I have some Harissa at home but I will probably never use it up as I do not cook meals that are that hot too often. As I think that it's hotness tastes a bit like the hotness of Hot Sauce (as known in the US) I would like to know if and how it's possible to turn Harissa paste into something that resembles Hot Sauce. (Since Hot Sauce can be added to any meal individually after cooking easily it's much more likely that I will be able to use up some Hot Sauce than the Harissa.)

  • 1
    ...maybe add water?
    – Megha
    Commented Aug 16, 2017 at 5:16
  • 2
    If you want to do this you might want to consider converting your harissa at the point of use. Harissa paste keeps very well in the fridge and should stay viable nearly indefinitely; hot sauce will keep for a long time too, but it's harder to make sure it will be shelf-stable if you're not working from a tested recipe.
    – logophobe
    Commented Aug 16, 2017 at 15:42
  • Not sure which texture / consistency you expect from a hot sauce however I will also give a try diluting with water. Perhaps warm water for a quick and clean preparation. Moreover, your question made me think of harissa / ketchup mix :)
    – Alchimista
    Commented Aug 20, 2017 at 15:54

1 Answer 1


The only difference between something that would be called "hot sauce" and a "chili paste" is the consistency, and perhaps how finely ground the chilis are (though harissas are usually pretty finely ground.) They can both be used to cook with, and they can both be used as condiments.

If there's a specific type of hot sauce you're looking to replicate (e.g. Tobasco,) you're probably going to fail. Despite the fact that there seems to be more in common than differences among hot sauces, there's a tremendous amount of variation in how they're made, and the processes tend to be counter-intuitively complex. What peppers? Fermented or fresh? Cooked or raw? Vinegar, oil, or another base? Is there an added thickener? How hot? Is it sweet? What's the salt content?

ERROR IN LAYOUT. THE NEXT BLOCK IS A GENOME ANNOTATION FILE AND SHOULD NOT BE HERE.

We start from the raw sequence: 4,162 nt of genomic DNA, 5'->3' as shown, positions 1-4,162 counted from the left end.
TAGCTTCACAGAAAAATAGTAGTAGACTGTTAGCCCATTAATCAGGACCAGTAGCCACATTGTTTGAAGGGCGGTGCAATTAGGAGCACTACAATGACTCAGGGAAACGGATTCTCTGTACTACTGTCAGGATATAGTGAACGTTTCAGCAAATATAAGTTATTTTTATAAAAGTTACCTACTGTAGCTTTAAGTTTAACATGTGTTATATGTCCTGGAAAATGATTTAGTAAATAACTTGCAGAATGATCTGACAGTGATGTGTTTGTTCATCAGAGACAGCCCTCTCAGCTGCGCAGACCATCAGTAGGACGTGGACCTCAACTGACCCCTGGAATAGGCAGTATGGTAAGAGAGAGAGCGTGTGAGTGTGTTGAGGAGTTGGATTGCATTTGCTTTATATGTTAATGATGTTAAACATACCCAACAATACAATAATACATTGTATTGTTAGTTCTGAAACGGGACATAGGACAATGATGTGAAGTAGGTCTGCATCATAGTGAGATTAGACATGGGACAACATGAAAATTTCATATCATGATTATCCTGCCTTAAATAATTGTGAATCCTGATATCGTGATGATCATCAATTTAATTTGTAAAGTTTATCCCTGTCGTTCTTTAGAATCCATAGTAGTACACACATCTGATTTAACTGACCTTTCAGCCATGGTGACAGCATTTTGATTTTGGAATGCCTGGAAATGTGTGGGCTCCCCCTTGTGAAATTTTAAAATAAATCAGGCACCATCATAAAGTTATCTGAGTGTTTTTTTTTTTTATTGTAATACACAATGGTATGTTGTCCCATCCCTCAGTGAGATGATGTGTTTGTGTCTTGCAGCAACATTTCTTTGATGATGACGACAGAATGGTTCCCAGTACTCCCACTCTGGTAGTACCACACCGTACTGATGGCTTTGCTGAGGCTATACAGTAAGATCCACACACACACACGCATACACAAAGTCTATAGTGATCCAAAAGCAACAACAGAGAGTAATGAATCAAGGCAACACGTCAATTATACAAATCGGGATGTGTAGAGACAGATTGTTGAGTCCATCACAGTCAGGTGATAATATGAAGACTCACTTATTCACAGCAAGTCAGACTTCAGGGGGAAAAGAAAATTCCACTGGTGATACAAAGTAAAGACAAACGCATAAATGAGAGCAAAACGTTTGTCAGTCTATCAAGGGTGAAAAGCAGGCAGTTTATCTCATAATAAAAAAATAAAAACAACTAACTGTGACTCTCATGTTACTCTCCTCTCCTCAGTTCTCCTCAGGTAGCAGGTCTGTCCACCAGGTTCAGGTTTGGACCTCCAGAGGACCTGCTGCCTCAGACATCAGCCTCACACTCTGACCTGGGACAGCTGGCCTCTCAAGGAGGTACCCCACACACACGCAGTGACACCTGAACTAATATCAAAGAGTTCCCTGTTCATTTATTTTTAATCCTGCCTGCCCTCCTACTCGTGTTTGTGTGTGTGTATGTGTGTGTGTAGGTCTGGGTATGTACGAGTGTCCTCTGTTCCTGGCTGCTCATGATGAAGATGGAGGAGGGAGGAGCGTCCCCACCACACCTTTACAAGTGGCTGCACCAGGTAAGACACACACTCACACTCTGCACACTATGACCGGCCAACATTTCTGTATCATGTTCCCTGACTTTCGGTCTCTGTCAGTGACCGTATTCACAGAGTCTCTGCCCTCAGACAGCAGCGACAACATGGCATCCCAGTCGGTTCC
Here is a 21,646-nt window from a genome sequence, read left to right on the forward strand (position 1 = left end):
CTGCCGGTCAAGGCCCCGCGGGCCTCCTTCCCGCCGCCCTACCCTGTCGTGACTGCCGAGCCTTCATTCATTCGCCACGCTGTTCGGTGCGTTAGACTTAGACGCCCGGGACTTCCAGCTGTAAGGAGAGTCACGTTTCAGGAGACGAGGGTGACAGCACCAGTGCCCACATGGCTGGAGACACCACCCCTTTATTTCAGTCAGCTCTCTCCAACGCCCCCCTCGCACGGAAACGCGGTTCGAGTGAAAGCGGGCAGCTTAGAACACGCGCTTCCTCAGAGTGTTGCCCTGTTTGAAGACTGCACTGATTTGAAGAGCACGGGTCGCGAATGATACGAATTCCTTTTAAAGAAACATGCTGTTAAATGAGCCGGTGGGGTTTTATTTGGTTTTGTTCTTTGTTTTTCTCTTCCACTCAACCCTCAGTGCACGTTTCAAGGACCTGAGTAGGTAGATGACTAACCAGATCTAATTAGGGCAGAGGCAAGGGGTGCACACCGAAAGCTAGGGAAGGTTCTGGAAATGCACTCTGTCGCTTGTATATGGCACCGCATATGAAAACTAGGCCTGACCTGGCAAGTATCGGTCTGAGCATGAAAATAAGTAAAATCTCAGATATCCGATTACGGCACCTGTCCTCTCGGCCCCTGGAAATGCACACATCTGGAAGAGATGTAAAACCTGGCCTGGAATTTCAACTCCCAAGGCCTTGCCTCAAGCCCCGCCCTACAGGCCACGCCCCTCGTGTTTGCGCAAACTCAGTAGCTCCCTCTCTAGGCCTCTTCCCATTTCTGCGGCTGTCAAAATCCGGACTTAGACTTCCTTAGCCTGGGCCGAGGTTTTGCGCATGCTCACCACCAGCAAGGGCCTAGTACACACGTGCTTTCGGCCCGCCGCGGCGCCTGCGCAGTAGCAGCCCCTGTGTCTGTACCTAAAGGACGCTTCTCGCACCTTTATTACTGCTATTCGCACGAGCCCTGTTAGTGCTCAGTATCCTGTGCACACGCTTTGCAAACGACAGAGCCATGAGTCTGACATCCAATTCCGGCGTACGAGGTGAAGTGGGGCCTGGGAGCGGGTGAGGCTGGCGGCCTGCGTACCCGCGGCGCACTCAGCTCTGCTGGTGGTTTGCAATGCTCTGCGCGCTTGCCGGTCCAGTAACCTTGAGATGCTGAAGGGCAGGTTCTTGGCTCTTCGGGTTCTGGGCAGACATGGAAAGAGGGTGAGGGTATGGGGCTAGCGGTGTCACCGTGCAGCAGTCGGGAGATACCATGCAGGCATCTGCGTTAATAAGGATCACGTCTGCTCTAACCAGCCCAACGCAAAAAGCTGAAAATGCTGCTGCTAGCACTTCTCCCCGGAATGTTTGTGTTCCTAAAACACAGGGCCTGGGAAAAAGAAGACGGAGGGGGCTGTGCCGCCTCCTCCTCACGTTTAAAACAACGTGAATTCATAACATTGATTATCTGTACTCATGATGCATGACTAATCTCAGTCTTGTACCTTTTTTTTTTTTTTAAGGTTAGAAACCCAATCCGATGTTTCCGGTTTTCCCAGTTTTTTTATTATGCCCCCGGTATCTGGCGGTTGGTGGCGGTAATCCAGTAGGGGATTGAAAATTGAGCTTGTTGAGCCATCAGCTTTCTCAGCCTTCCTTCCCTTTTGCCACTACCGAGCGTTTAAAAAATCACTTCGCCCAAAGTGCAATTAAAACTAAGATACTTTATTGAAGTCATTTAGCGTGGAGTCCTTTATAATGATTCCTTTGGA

For example, my favorite hot sauce, Azorean Piri Piri sauce, is made by keeping salted peppers between two wooden crates while they drain and ferment. Nando's famous piri piri marinade (which could certainly be considered a hot sauce) is completely different, using cooked, pureed peppers. If I had some sort of piri piri chili paste, it would not be suitable to make either of these sauces.

However, If you're looking to make any sort of hot sauce at all, I'd highly recommend experimenting with small amounts. You might just need to loosen it up with some vinegar and/or water, and salt. Maybe add a touch of sugar to round it out. Maybe puree some garlic. Maybe add some smoked paprika for more depth. Keep in mind that it will probably be a bit harsh when you're tasting it directly (you may want to get a box of bland crackers to use,) but whatever you're putting it on will almost certainly drastically mute the hot/sharp/pungent notes significantly.

Good luck!

  • I do not know what a hot sauce is in terms of texture and consistency. But I think that harissa and ketchup could be a nice try. I personally will try it :)
    – Alchimista
    Commented Aug 20, 2017 at 15:50
  • @Alchimista— there are many textures and consistencies of hot sauce. I'll bet the sweetness and acid of ketchup would be quite nice! 🔥
    – ChefAndy
    Commented Aug 21, 2017 at 20:39

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